Reptile care guidelines, breeding articles and herping articles.

Yellow-headed Day Gecko
(Phelsuma klemmeri)

Phelsuma klemmeri belongs to the smallest subfamily of day geckos. The body colour of this slender and long-snouted gecko is turquoise blue at the upper and mid-back. The lower back is light brown. Most of the tail is turquoise blue.

Remarkable is the laterally flattened body. Another typical characteristic is the yellow head. The sexes can easily be distinguished by the orange color around the femoral pores of the males.

  • Scientific name : Phelsuma klemmeri
  • Distribution : North-West Madagascar (Sambirano-Region)
  • Average Size : 0.10 m (0.3 ft)
  • Life Span : 10 years or more
  • Difficulty : Intermediate

Housing

Phelsuma klemmeri are an extremely active diurnal species of gecko that will use all of the available space you provide them. They also make an awesome display species that thrive when set up in a bioactive vivarium. Starting with the enclosure itself, exo terra and zoomed make ideal enclosures that are front opening and come in a variety of sizes. We keep our breeding pairs in  0.45 x 0.45 x 0.6 meters (1.5 x 1.5 x 2 feet) tall enclosures. Care should be used to make sure these tiny geckos can not get out through any gaps or holes (such as the wire holes on exo terra ready made enclosures). Inside the enclosure you’ll want lots of climbing and hiding structures including a good amount of dried bamboo (in all different orientations including parallel to the ground), as well as live plants. Snake plants are a particular favorite as they are hardy and used quite a bit by the Phelsuma klemmeri.

Hide box

Phelsuma klemmeri are a bamboo loving species and this is where they do their hiding and sleeping. We purchase dried bamboo at local craft stores and cut to length. When we have found it, split bamboo pieces work perfectly. Another method that works is cutting out access holes with a Dremel tool so the geckos can access the hollow inside.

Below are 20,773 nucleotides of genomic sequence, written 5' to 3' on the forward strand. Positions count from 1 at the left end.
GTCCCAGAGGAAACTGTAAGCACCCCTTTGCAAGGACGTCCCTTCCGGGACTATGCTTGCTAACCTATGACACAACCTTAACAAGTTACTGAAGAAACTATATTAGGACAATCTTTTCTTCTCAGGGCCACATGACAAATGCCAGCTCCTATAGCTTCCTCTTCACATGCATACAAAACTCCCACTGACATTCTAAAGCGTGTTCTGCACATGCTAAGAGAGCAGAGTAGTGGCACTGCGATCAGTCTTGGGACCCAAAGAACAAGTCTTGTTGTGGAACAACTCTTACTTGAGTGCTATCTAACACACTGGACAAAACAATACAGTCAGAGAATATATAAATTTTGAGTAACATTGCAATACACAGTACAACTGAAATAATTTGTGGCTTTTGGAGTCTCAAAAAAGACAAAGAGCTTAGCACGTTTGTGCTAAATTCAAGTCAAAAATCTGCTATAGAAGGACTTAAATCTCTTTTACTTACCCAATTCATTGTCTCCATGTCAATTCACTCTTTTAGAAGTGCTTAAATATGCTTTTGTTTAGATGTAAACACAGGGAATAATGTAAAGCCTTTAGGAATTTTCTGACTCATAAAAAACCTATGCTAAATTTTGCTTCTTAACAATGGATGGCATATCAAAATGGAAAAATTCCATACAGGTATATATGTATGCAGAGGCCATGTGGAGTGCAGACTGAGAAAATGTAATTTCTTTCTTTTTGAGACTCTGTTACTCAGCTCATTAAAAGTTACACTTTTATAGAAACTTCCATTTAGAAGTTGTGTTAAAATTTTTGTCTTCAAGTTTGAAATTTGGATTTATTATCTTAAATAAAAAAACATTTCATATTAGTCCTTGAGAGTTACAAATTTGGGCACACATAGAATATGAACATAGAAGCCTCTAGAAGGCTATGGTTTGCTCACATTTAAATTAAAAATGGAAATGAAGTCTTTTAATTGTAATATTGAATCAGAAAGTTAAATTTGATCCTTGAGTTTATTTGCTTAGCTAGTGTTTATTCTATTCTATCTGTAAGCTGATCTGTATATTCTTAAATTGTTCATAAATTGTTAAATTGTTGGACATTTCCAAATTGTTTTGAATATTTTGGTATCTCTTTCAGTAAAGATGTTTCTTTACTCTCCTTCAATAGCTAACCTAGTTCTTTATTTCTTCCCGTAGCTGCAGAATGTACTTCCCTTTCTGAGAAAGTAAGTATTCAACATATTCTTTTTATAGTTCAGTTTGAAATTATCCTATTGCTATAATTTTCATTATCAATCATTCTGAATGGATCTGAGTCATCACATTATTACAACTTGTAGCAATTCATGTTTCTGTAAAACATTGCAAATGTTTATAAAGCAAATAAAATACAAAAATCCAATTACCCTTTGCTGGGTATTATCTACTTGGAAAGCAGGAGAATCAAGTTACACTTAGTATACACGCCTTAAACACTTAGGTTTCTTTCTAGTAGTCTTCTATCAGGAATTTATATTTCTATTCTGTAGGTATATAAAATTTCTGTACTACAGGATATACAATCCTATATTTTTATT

Substrate

These geckos thrive when set up in bioactive enclosures so our setups have reflected that, as this really makes other aspects of their husbandry that much easier. We start with the bottom being a layer of clay balls or other drainage material. On top of that is screen material cut to size. Above the screen we use a type of ABG mix (Calcined clay, fir bark, cypress, blended sphagnum, rinsed charcoal, and coconut fiber). Finally the top layer is leaf litter. Also can’t forget the cleaning crew micro fauna.

Lighting – Heating

Lighting we feel is a very important part of Phelsuma klemmeri husbandry and health. Our Phelsuma klemmeri cages include 3 lights. First we use halogen puck lights attached to a dimmer to provide warmth and a general basking area. The second light is a strip T5ho UVB lighting. UVB is absolutely critical. Lastly we finish it off with very nice bright 6500k led lighting. We really can’t stress enough how key the lighting and warmth is. The goal here is to have a basking area of approximately 33-35 °C (92-95 °F)  and a gradient down to 22-24 °C (72-75 °F). The lighting setup we use in our rooms environment, provides lots of warm and basking temps available to the geckos. Just make sure there is bamboo availability closer to the lights, especially the UV. At night the lights are simply all off and room temps are 20-24 °C (68-75 °F) (depending on season).